A push by President Trump and his allies to investigate the Bidens has set off a horse race among high-profile Senate chairmen.
It’s spawned two competing probes in the upper chamber: Sens. Ron Johnson (R-Wis.) and Chuck Grassley (R-Iowa) are weeks into their own wide-ranging investigation that includes the Bidens and Ukraine while Sen. Lindsey Graham (R-S.C.) is suggesting he’ll run a separate review out of the Judiciary Committee.
But the two groups aren’t coordinating their efforts, according to senators, setting up the potential for jurisdictional clashes as they both move forward.
Asked about the looming turf war, Sen. John Cornyn (R-Texas), a member of the Judiciary Committee, joked that “you’re suggesting this is an organized activity.”
“They’ve got a lot of free agents, and they’re entitled in their own right as a senator to ask for information, but it would be nice to have a little more organized, but so be it,” he added.
The president and some of his closest allies have pressed for an investigation into Hunter Biden’s work for Burisma, a Ukraine gas company, and former Vice President Joe Biden’s effort to oust a Ukrainian prosecutor.
The decision to launch an investigation was a role reversal for Graham, who had previously argued the Foreign Relations Committee, not his Judiciary Committee, had jurisdiction for the probe.
Pressed about his decision to reverse course and open his own investigation, Graham said lawmakers should be trying to “just ask questions,” regardless of who is asking them.
“You’ve got Johnson and Grassley asking questions, I’m asking questions and I think Foreign Relations has jurisdiction here also,” Graham said.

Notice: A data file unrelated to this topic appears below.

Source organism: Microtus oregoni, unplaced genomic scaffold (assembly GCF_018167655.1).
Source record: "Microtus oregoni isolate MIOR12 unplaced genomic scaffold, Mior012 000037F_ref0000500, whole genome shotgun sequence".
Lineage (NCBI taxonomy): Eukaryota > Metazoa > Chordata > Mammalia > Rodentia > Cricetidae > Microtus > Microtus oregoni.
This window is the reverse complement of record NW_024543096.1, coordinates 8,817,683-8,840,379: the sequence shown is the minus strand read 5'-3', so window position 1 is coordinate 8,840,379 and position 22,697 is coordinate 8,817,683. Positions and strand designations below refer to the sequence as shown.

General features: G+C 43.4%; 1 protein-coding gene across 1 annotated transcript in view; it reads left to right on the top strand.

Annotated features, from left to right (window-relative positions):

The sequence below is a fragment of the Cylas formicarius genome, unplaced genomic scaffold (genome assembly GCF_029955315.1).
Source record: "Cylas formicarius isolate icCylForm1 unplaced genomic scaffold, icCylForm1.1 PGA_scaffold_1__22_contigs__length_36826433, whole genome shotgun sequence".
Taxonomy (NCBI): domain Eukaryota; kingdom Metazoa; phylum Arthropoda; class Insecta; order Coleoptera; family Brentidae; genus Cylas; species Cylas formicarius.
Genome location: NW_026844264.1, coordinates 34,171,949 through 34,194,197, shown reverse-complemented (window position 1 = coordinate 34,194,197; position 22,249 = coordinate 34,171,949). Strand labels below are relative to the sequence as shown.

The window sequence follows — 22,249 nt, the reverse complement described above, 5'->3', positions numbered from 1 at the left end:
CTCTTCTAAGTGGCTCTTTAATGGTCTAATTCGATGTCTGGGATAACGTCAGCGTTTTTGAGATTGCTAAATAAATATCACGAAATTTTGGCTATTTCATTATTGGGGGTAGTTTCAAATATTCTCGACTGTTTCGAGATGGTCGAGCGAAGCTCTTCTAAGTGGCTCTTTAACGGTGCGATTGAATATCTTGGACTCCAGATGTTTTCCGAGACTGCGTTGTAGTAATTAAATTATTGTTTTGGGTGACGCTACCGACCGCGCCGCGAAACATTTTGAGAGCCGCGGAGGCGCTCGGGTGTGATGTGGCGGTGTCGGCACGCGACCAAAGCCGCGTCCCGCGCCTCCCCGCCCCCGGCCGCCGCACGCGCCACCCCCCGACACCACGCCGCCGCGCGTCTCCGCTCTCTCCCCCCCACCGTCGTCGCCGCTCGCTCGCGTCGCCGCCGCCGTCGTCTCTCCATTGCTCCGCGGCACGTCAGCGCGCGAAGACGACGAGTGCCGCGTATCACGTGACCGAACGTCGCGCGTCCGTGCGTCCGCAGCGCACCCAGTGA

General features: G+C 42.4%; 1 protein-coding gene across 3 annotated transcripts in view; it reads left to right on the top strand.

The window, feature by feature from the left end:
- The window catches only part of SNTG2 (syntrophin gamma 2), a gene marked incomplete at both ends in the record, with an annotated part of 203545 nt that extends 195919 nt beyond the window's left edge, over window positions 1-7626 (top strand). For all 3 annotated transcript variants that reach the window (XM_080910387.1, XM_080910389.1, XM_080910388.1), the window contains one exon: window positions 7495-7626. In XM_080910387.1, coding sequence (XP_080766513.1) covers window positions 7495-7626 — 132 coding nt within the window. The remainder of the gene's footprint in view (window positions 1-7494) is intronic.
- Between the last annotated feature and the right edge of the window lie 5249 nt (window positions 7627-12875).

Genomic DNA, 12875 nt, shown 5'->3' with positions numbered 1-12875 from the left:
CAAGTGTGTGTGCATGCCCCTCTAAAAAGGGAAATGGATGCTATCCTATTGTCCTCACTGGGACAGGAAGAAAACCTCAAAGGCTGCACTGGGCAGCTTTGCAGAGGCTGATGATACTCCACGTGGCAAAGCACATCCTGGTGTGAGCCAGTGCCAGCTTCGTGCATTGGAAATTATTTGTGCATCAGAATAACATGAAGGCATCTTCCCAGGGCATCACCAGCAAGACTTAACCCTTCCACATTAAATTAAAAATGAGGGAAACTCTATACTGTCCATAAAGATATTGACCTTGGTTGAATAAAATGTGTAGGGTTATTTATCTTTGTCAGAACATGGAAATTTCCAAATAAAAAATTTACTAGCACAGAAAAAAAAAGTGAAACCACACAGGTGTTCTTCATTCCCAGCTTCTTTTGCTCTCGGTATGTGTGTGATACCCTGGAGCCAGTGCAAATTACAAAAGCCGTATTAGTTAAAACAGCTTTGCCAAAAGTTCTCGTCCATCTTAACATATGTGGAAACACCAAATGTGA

“If nothing happened bad, that’s fine. I hope not. I don’t know what the phone calls were about after the raid, but I think that would be a good place to start,” Graham continued, referring to alleged phone calls between Biden and former Ukraine President Petro Poroshenko after a raid on Burisma’s owner.
Graham, asked if they should be coordinating their investigations, added with a laugh: “I think so, I think we should be.”
There’s already been early overlap between the two groups.
Grassley and Johnson, for example, sent a letter to Secretary of State Mike Pompeo in early November asking for any State Department records involving Hunter Biden and Burisma Holdings. They also want to know if the office of Legal Advisor or the department’s inspector general were consulted about potential conflicts of interests stemming from Hunter Biden’s work.
Graham, in a similar move, then sent a letter in late November to Pompeo asking for documents tied to the Bidens and Ukraine to assist in “answering questions regarding allegations that Vice President Biden played a role in the termination of Prosecutor General [Viktor] Shokin in an effort to end the investigation of the company employing his son.”